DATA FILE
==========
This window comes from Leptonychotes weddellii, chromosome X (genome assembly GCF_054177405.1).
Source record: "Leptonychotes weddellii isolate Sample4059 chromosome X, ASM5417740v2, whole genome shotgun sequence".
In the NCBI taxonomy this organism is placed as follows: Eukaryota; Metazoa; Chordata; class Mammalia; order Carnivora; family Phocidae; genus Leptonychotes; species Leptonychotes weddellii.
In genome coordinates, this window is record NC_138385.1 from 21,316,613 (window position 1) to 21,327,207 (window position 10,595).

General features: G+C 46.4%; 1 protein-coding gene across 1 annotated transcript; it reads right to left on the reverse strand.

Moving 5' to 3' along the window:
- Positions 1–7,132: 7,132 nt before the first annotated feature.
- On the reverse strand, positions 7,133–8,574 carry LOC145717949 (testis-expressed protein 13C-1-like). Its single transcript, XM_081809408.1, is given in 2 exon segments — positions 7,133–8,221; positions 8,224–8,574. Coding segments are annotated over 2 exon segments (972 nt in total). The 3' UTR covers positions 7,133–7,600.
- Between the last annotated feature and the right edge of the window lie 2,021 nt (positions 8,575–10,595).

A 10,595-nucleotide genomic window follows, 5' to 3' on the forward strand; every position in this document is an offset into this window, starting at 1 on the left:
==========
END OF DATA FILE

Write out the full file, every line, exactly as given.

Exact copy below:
This window comes from Leptonychotes weddellii, chromosome X (genome assembly GCF_054177405.1).
Source record: "Leptonychotes weddellii isolate Sample4059 chromosome X, ASM5417740v2, whole genome shotgun sequence".
In the NCBI taxonomy this organism is placed as follows: Eukaryota; Metazoa; Chordata; class Mammalia; order Carnivora; family Phocidae; genus Leptonychotes; species Leptonychotes weddellii.
In genome coordinates, this window is record NC_138385.1 from 21,316,613 (window position 1) to 21,327,207 (window position 10,595).

General features: G+C 46.4%; 1 protein-coding gene across 1 annotated transcript; it reads right to left on the reverse strand.

Moving 5' to 3' along the window:
- Positions 1–7,132: 7,132 nt before the first annotated feature.
- On the reverse strand, positions 7,133–8,574 carry LOC145717949 (testis-expressed protein 13C-1-like). Its single transcript, XM_081809408.1, is given in 2 exon segments — positions 7,133–8,221; positions 8,224–8,574. Coding segments are annotated over 2 exon segments (972 nt in total). The 3' UTR covers positions 7,133–7,600.
- Between the last annotated feature and the right edge of the window lie 2,021 nt (positions 8,575–10,595).

A 10,595-nucleotide genomic window follows, 5' to 3' on the forward strand; every position in this document is an offset into this window, starting at 1 on the left: